Don't be afraid to ask questions. You will receive differing replies and that is the strength of TP. You can identify which makes the most sense in your situation - nobody is saying that this or that is the 'right' or the only approach.

The best saying I have come across here is that "When you have seen one person with dementia - you have seen one person with dementia". I know that is used for other conditions as well, but that simply underlines the importance of treating each person uniquely, but TP will give you a range of options, none of which you have to take unless it seems appropriate to your situation.

Always bear in mind that nobody here is a medical expert; we're all just giving our opinions and experiences.

Some might say that's the best type of help you can get.

Best wishes for the future.
 

mumbasi

Registered User
Sep 1, 2013
111
0
Hi Carole and Jigjog
Thanks for your posts I have found them so helpful.
My sister is 57 and has recently been tested by the neuropsycotherapsit. Her results were in the bottom 0.1percent.They cannot say at the moment what the cause is, the MRI was inconclusive, and they want to do further testing. However my sister is finding the whole thing so stressful, she knows what is happening, and says she has had enough and just wants to enjoy her life. I have to say I think I would be the same. The thing is I am now dealing with her finances but she refuses to even discuss POA. However your post has made me think that this would probably be better accepted if it came from a professional. We are awaiting an appointment from the memory clinic coordinator and I think I will write to him and ask that if he thinks it necessary will he consider raising the need for POA, then it is not me that is going on about it.
This forum is a lifeline. I don't post often but read everyday and learn so much.
Thank you to everyone that spares the time to post. I will try to post when I feel able. I find it so very difficult.
 

mumbasi

Registered User
Sep 1, 2013
111
0
And I forgot to say that just like you Carole I am going to just find all the lovely happy things we can do together.
 

alanrob

Registered User
Jul 30, 2013
12
0
My wife was in her late 50's when she was diagnosed with Semantic Dementia. She was a head of department in a large secondary school. She took early retirement once we had the diagnosis just before her 58th birthday. I got lasting power for finances and for health. I had to stop Pat driving about 6 months after her retirement. She is almost 61 now and in the 3 years that she finished work life has deteriorated so quickly. Please make the most of the time available to you and live life to the full. Whilst you are still able to do things, do all that you can.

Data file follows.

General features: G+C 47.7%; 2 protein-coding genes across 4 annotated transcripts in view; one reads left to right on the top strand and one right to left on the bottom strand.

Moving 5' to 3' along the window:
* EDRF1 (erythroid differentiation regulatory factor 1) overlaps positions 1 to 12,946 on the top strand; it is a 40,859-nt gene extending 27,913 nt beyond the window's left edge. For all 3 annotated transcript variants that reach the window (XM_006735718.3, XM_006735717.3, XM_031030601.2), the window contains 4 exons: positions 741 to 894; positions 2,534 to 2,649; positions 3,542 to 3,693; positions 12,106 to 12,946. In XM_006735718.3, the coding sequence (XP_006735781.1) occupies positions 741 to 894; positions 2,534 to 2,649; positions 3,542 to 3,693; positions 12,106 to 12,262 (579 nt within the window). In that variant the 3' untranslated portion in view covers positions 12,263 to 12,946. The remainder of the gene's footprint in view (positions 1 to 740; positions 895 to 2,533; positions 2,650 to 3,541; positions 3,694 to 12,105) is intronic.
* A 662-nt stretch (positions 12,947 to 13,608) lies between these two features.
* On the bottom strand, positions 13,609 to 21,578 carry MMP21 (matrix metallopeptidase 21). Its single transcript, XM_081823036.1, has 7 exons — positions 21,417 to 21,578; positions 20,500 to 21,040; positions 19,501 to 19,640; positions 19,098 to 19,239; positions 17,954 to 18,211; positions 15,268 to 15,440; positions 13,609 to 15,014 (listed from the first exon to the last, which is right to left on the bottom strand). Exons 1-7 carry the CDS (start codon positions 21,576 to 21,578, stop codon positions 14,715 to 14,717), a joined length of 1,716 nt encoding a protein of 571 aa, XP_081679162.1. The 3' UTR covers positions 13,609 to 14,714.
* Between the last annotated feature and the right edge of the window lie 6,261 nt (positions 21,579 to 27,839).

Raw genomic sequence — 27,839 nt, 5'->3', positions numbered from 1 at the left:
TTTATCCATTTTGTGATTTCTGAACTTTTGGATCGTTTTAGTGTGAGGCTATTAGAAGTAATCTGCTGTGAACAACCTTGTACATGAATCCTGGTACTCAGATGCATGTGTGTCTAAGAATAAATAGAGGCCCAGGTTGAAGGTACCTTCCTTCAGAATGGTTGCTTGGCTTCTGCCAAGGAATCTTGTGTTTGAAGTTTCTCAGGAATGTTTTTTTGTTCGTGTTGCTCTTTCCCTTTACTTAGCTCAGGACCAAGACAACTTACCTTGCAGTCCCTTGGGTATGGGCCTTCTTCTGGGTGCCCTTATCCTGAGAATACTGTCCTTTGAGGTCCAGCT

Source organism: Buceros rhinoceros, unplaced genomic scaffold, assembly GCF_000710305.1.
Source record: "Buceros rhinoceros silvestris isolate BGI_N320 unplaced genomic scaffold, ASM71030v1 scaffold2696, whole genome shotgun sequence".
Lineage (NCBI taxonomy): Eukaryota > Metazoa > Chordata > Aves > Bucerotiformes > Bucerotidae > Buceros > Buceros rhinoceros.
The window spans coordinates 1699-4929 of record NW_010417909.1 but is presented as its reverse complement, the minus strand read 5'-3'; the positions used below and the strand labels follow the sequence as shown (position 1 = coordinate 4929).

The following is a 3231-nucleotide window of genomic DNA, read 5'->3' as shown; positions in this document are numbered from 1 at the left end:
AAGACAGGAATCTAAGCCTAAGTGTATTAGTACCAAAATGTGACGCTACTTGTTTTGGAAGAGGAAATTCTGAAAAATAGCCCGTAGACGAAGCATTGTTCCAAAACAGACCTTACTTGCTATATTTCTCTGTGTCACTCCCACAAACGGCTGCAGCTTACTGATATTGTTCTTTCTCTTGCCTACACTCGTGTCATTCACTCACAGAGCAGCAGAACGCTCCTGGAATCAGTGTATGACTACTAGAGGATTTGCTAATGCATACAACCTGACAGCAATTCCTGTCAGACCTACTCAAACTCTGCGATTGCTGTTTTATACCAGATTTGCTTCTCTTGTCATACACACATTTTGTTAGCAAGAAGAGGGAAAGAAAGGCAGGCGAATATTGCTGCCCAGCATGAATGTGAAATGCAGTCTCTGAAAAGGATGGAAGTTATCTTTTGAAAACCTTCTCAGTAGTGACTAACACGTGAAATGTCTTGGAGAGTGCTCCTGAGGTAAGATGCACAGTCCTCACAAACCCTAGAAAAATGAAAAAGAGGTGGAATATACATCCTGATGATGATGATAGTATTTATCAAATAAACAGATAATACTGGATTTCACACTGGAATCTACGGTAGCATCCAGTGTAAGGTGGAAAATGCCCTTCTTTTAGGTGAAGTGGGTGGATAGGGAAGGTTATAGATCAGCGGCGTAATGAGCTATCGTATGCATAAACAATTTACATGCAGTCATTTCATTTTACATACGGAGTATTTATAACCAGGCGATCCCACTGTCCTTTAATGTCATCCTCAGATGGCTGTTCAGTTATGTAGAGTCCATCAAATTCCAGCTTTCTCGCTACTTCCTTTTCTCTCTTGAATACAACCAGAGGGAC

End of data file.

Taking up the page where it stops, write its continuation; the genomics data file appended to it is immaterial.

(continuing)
Take care
 

JigJog

Registered User
Nov 6, 2013
236
0
Thanks Bruce, Mumbasi and Alan.

I certainly don't feel so alone knowing that I have people like you who offer support.

Thank you.

JJx
 

TripleC

Registered User
Apr 29, 2010
2
0
Yorkshire Dales
Early Onset

My wife and I are both 66, my wife Linda has had Alzheimers and Vascular Dementia for about 6 yrs now (possibly longer). Initially life was very difficult untill Linda's medication was sorted out. Support from our local Alzheimers Society and Social Services has been excellent. We are now at a stage where, although Linda is stable, she is unable to communicate in any meaningful way, is sometimes doubly discontinent and is restless. If any of you have read John Suchet's book that mirrors our experience. My problem is that I am beginning to feel isolated and any local support is geared towards people at least a generation older than us. I am wondering if there are people out there in a similar situation who would be interested in getting together to share experiences and provide mutual support either on this forum or, better still, face to face over a cup of coffee? We live in the Yorkshire Dales near Skipton.
 

Reds

Registered User
Sep 5, 2011
633
0
Hertfordshire
My husband was diagnosed with Alzheimer's at age 58 and he is now 61. Emotionally I have had a very difficult journey but in some ways it gets a little easier as time goes by. However, I am dreading any deterioration and know that will happen and plus due to ageing too. My husband seems happy. I wish I could say to people who are in a similar situation to 'make the best of things' but I don't think life is that straightforward. Think individual circumstances make a difference. The best thing to do is to take one day at a time but I am afraid I am not made that way. Our journey could have been made easier by fewer appointments and I wish I had always had hindsight.

Best wishes to all, particularly those that are just at the beginning of a new journey with someone who has been diagnosed with a mental illness.

Reds
 

sundowner

Registered User
Oct 27, 2013
2
0
You Are Not Alone. Hello, I felt just like you back in 2012.

It is such a change to what you considered your "normal" lifestyle. I thought I could cope and do everything myself and work. Of course you then start to run out of steam and start looking for help. Have you any support options locally? Have you spoken to your local Council to ask about support in your area.
Would your employer be flexible with your working hours?
Sometimes you need to talk to someone do you have a local Carer's Group?
Don't be too hard on yourself.
Hi

My life has been turned upside down with my husband who is only 56 being diagnosed with dementia, what sort you may ask? The answer as yet we do not know but they are thinking a rare kind. After looking at some of your posts at least I now know I'm not along. I feel so tired, what with working full time and coming home to having to think about our future. My lovely husband is changing In front on me and I don't know what to do? Except love him and try and make things normal.